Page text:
Thursday, November 25, 2021

Review - A New Home for Fox

A New Home for Fox

by Ellen DeLange
illustrated by Agnes Ofner
Date: 2021
Publisher: Clavis
Reading level: C
Book type: picture book
Pages: 32
Format: e-book
Source: NetGalley

A great book about prejudice and being open to new neighbors, friends, and experiences. It's also a conversation starter about the immigrant and refugee experience. For brave little readers ages 5 years and up.

After fleeing his home, Fox arrives in a new forest. Tired and looking for a friend, Fox knocks on the first door he sees. Will Fox make a new friend?

(synopsis from NetGalley; see it on Goodreads)

I enjoy picture books about foxes, but this one kind of missed the mark for me. It's supposed to show the refugee experience, but it feels a little forced, and children who don't see the parallels might wonder why Fox doesn't just go home after the danger has passed.

One day, while Fox is sleeping, some nasty dogs get into his den, flush him out, and chase him out of his familiar forest. As he tries to talk to other animals, he's met with prejudice and shunning. But then a big boar comes along and chases the other animals. Fox tricks it into falling off a cliff, and the other animals celebrate Fox as a hero. He decides to stay and build a new life for himself.

Because Fox mentioned his old friends, I found it a little unrealistic that he'd just settle in the new forest without a second thought. Why can't he go back to his old den? The dogs are probably long gone, and Fox has a whole life there. That part was kind of weak for me.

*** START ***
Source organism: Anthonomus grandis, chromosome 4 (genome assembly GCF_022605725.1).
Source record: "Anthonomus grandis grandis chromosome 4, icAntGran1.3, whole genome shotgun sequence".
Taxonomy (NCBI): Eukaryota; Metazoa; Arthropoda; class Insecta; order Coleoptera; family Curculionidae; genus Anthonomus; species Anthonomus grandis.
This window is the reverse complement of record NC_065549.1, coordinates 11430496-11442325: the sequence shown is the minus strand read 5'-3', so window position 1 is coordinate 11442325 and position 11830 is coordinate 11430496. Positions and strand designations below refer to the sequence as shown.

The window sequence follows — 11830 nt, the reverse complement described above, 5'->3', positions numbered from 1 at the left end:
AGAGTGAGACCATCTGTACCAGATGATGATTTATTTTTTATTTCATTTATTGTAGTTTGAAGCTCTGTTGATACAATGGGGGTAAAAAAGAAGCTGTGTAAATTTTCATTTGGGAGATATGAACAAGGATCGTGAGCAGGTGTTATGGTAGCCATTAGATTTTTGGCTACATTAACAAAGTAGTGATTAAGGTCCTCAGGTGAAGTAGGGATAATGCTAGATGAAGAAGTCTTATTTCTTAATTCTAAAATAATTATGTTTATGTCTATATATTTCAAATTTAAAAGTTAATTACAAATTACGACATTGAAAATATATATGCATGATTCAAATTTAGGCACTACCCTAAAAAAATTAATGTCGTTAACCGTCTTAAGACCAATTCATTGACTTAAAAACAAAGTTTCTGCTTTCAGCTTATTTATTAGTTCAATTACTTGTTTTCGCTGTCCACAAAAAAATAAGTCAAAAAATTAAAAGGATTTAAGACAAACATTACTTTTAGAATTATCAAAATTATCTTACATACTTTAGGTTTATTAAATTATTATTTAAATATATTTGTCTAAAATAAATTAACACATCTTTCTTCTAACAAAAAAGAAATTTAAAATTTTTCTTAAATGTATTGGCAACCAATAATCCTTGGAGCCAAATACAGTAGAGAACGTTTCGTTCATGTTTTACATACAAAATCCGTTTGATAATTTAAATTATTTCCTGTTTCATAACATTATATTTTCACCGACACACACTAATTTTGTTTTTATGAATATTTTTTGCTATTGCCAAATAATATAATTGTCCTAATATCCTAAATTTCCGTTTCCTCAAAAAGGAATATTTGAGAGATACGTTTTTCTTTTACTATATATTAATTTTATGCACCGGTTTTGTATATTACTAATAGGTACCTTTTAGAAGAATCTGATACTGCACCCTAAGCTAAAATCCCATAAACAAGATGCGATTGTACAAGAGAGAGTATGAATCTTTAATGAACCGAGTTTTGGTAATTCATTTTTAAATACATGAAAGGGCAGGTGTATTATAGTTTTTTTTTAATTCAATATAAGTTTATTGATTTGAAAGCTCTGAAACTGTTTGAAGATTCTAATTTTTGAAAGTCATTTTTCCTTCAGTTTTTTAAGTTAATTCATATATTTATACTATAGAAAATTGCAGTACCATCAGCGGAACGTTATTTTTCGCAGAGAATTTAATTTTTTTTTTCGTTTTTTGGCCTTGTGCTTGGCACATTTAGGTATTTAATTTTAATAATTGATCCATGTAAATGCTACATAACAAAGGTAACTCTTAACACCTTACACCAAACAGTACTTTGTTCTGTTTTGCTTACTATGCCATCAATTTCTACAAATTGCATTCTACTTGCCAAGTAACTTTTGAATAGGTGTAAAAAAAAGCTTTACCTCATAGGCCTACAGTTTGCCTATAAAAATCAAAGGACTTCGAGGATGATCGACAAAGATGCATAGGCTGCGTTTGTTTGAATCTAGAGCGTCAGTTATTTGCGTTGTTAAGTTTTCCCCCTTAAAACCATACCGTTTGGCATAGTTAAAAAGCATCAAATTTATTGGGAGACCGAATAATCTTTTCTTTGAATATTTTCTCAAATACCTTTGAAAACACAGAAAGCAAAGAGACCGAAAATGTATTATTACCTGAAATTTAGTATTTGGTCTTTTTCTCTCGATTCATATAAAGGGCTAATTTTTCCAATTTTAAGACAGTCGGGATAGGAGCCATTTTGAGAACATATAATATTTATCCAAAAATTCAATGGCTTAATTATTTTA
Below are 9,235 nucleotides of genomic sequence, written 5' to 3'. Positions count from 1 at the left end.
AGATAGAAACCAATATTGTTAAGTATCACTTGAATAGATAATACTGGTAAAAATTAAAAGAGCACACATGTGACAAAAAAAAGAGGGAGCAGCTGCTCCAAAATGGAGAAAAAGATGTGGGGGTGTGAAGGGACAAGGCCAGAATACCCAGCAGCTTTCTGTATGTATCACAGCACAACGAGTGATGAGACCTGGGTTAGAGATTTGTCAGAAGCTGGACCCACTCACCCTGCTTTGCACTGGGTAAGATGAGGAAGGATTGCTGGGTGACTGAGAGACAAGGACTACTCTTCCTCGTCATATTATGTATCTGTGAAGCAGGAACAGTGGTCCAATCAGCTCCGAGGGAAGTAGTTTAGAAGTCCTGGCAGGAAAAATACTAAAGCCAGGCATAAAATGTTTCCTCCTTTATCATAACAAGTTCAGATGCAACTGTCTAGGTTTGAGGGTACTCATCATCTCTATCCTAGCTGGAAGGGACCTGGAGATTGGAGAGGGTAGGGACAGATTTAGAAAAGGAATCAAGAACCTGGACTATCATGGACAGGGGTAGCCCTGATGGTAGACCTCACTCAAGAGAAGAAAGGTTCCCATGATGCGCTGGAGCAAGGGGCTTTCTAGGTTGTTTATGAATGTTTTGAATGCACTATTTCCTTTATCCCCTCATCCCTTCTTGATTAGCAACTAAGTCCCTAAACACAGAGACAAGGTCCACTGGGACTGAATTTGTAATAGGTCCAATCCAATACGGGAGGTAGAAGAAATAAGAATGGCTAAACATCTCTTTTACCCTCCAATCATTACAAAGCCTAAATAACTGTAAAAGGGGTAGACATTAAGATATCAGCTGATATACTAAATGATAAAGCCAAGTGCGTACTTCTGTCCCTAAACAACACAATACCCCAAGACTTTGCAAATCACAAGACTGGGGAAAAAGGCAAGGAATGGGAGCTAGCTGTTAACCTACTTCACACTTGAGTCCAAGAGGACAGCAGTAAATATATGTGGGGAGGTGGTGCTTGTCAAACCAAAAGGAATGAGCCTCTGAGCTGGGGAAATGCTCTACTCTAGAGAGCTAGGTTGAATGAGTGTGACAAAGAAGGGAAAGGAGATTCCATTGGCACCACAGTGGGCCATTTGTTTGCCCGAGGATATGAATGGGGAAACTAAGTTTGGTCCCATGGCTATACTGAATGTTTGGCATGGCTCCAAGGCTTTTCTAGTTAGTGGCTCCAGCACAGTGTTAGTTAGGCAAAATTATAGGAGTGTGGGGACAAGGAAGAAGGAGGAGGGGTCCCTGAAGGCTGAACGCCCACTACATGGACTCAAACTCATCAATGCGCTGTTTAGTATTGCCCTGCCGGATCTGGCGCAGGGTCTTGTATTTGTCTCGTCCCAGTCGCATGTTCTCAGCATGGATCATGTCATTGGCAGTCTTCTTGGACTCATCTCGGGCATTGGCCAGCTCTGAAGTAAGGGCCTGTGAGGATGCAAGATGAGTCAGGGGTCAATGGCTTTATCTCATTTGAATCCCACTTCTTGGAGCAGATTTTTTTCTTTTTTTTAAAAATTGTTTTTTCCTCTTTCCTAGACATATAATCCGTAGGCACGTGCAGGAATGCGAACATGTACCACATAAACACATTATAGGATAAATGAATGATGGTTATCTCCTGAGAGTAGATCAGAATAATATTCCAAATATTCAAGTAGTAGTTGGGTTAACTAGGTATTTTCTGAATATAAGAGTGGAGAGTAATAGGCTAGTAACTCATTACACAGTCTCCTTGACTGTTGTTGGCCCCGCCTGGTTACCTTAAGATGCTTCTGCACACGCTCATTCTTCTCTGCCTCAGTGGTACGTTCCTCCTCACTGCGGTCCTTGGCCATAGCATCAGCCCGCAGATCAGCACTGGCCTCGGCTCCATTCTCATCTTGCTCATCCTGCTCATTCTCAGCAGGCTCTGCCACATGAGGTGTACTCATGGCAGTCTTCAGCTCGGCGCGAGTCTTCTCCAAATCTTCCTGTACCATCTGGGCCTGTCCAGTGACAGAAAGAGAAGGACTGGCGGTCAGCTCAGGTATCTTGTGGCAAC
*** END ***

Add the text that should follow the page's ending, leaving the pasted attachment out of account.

I'm also not a fan of the writing. Aside from the continual comma splicing, there's a bit too much internal monologuing from Fox, which seems like a heavy-handed way to show what the story's all about (finding new friends in a new place). I don't think a lot of that was necessary.

I will say, though, that I enjoyed the illustrations. Fox's anthropomorphized den at the beginning is adorable, and the limited colour palette works nicely. I do wish that the climactic moment with the boar had been a little better executed (we go from Fox hearing the commotion to the boar falling off the cliff, completely skipping Fox's heroic moment where he leads the animals and devises his trick); the narrative explains it, but I would've liked to see it illustrated.

Overall, this isn't the best picture book I've read, either about foxes or about the refugee experience. It's not bad, but it has a few issues that would make me hesitant to wholeheartedly recommend it.

Thank you to NetGalley and Clavis for providing a digital ARC.

Premise: 3/5
Meter: n/a
Writing: 2/5
Illustrations: 4/5
Originality: 3/5

Enjoyment: 2/5

Overall: 2.67 out of 5

No comments:

Post a Comment